In an effort to curb explosions linked to illicit cannabis extraction, Sacramento County is taking a tough new stance on butane—one that could soon be adopted across all of California.
Beginning next month, residents will be able to possess only 600 milliliters of the chemical solvent, or two standard-size cans. Retailers in the county will face similar restrictions, with butane sales capped at 600 milliliters per transaction. Sellers will also be required to record the date, quantity, and customer ID for every sale. No customer may purchase more than 600 milliliters of butane per month.
The limits, part of a county ordinance adopted May 23, are set to take effect June 22. State lawmakers are considering a similar measure, Assembly Bill 1120, that would expand those restrictions statewide.
While it’s already illegal under state law for unlicensed individuals to use butane or other volatile chemicals to produce cannabis concentrates, supporters of the new limits note that the number of injuries linked butane hash oil (BHO) production have been climbing over the past decade, as concentrates have spiked in popularity.
According to Dr. David Greenhalgh, chief of the burn division at UC Davis Medical Center, patients injured by butane explosions began showing up at the burn ward around 2007. Since then, he told the Sacramento Bee, the number of patients has grown to about 30 per year, making up roughly 7% of all burn victims. Some individuals are admitted with burns covering nearly their entire bodies and spend months in critical care units.
“Knowing what I know about the process for extracting cannabinoids,” Sacramento County Supervisor Phil Serna told the Bee, “I saw the need immediately for there to be some sort of intervention.”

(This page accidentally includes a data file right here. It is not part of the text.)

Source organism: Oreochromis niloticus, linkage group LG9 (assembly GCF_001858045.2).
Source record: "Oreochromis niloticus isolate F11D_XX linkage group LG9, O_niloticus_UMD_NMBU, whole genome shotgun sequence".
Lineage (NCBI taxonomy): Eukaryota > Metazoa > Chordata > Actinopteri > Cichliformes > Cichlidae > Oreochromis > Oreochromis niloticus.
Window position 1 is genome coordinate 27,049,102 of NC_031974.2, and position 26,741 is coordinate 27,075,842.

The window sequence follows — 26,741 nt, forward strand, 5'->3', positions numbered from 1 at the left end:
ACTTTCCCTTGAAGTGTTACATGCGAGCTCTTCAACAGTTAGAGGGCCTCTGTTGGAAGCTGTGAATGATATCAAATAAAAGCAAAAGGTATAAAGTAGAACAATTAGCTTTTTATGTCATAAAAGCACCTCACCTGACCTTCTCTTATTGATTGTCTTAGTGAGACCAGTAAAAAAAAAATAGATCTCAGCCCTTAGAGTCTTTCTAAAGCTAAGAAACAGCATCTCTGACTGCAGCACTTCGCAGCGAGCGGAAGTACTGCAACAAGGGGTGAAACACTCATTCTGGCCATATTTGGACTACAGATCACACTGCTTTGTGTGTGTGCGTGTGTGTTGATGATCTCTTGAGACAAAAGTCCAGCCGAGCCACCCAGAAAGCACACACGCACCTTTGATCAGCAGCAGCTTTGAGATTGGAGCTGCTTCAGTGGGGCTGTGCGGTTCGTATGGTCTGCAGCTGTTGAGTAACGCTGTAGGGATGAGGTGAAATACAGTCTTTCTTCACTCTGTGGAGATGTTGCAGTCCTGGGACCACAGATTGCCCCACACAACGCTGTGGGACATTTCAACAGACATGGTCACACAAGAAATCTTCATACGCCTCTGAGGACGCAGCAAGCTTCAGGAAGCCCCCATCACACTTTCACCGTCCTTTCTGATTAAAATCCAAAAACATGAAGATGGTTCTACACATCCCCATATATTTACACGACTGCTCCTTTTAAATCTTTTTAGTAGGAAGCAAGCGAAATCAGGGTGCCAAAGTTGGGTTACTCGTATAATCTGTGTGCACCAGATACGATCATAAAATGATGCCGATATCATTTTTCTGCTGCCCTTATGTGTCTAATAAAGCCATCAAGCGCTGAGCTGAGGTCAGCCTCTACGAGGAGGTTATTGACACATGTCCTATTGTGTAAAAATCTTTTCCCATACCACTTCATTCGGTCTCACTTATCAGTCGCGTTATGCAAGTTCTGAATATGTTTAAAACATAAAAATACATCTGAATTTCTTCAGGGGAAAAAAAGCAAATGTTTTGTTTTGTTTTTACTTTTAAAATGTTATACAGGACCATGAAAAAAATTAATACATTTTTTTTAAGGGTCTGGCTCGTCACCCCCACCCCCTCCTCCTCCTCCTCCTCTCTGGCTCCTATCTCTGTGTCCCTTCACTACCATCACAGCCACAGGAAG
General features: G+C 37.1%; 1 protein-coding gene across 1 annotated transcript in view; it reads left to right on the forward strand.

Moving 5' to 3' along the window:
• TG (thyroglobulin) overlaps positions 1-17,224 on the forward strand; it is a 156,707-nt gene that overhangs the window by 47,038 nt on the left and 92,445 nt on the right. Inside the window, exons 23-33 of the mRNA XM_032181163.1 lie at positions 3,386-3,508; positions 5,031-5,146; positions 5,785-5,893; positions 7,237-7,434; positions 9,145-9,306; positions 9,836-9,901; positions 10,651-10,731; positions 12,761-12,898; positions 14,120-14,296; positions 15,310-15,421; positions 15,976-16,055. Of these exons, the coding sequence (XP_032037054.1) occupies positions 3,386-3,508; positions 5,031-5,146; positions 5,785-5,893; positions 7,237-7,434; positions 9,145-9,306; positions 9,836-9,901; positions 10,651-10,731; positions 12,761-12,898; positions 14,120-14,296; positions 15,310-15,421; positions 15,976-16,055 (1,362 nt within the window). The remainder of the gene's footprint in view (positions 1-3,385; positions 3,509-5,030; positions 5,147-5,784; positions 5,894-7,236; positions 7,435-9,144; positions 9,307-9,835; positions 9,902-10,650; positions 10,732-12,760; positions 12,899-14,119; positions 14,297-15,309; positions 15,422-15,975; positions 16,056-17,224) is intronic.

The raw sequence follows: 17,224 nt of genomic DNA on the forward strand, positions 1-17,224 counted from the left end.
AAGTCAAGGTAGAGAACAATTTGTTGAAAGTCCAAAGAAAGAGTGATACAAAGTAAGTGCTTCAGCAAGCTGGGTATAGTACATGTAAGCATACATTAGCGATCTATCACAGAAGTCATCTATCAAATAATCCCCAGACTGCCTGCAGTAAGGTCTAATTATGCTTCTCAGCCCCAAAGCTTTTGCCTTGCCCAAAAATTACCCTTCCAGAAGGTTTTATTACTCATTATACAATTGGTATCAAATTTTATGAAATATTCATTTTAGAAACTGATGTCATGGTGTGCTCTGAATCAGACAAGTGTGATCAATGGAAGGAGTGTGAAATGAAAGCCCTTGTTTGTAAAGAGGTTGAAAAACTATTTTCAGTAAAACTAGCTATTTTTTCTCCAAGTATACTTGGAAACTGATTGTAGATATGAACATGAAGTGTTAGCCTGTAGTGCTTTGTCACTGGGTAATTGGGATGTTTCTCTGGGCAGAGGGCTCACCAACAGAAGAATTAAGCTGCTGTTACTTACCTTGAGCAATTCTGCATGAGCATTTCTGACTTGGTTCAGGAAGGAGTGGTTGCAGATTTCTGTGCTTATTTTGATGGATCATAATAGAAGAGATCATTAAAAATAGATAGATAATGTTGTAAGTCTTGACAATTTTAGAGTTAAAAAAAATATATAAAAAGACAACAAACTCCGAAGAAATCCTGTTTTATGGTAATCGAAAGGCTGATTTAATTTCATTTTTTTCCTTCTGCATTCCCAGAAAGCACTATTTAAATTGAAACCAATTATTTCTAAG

While butane extraction is one of the cheapest, most effective ways to produce cannabis concentrates, it can also be one of the most dangerous. The process involves running butane through a tube filled with raw cannabis, then heating the resulting mixture to evaporate the butane. The result is a high-potency, waxy substance that can be vaporized, used in edibles, or smoked.
Because butane is clear, odorless, and heavier than air, it can accumulate indoors without detection. Highly flammable, it can then be ignited by a tiny spark, such from a refrigerator motor switching on.
Just one or two 300-milliliter cans of butane can blow up an entire department, according to Sacramento Fire Department Captain Mike Feyh, who’s working with state Assemblyman Jim Cooper (D-Elk Grove) to help pass Assembly Bill 1120, which would establish butane restrictions throughout California.
Many have likened the new restrictions to limits imposed on the cold drug pseudoephedrine, found in products like Sudafed and commonly used to produce methamphetamines. After federal regulations in 2005 imposed strict limits on pseudoephedrine sales, the number of meth labs fell dramatically. According to the Drug Enforcement Administration, incidents involving meth labs in the state fell from 180 in 2010 to just 47 in 2014.
While the new butane limits are aimed at curbing illegal concentrate production, they’re also likely to irritate at least some law-abiding cannabis consumers. Dabbing, a popular style of vaporizing concentrates, often involves the use of a butane torch. Heavy consumers or medical patients can easily go through Sacramento’s 600-milligram limit in the course of a month, raising questions about how to legally obtain a sufficient supply.
It’s also not clear how effective the ordinance will be at first, given the wide online availability of butane, which is used for everything from lighters to camp stoves to radio controlled airplanes. As the Bee notes, “a three-pack of 300 milliliter cans is available on Amazon for $19.99.”
In 2015, Gov. Jerry Brown vetoed a measure that would have established prison sentences of up to six years for extract makers who cause harm to others. In a veto message, he noted that the bill outlawed actions that were already illegal. “This multiplication and particularization of criminal behavior,” he wrote, “creates increasing complexity without commensurate benefit.”